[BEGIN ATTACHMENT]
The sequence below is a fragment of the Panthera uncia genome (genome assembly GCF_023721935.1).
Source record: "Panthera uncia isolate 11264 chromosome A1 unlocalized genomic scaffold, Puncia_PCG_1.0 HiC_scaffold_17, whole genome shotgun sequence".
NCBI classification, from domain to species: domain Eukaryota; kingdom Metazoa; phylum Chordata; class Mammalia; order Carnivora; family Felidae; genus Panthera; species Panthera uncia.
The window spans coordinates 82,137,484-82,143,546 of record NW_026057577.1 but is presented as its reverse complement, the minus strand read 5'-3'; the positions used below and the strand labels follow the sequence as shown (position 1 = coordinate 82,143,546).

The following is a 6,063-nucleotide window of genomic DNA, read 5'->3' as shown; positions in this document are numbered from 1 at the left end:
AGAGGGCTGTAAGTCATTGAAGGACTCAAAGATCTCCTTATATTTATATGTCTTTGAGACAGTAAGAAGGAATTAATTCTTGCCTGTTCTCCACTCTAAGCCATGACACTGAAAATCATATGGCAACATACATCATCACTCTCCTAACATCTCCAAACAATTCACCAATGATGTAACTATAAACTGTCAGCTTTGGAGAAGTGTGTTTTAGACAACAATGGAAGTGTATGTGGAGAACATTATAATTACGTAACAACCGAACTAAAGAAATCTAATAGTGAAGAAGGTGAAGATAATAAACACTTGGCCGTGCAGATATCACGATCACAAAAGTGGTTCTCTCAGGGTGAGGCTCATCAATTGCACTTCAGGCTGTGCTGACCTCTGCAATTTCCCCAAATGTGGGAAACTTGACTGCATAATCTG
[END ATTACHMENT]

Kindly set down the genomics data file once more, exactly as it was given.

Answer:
The sequence below is a fragment of the Panthera uncia genome (genome assembly GCF_023721935.1).
Source record: "Panthera uncia isolate 11264 chromosome A1 unlocalized genomic scaffold, Puncia_PCG_1.0 HiC_scaffold_17, whole genome shotgun sequence".
NCBI classification, from domain to species: domain Eukaryota; kingdom Metazoa; phylum Chordata; class Mammalia; order Carnivora; family Felidae; genus Panthera; species Panthera uncia.
The window spans coordinates 82,137,484-82,143,546 of record NW_026057577.1 but is presented as its reverse complement, the minus strand read 5'-3'; the positions used below and the strand labels follow the sequence as shown (position 1 = coordinate 82,143,546).

The following is a 6,063-nucleotide window of genomic DNA, read 5'->3' as shown; positions in this document are numbered from 1 at the left end:
AGAGGGCTGTAAGTCATTGAAGGACTCAAAGATCTCCTTATATTTATATGTCTTTGAGACAGTAAGAAGGAATTAATTCTTGCCTGTTCTCCACTCTAAGCCATGACACTGAAAATCATATGGCAACATACATCATCACTCTCCTAACATCTCCAAACAATTCACCAATGATGTAACTATAAACTGTCAGCTTTGGAGAAGTGTGTTTTAGACAACAATGGAAGTGTATGTGGAGAACATTATAATTACGTAACAACCGAACTAAAGAAATCTAATAGTGAAGAAGGTGAAGATAATAAACACTTGGCCGTGCAGATATCACGATCACAAAAGTGGTTCTCTCAGGGTGAGGCTCATCAATTGCACTTCAGGCTGTGCTGACCTCTGCAATTTCCCCAAATGTGGGAAACTTGACTGCATAATCTG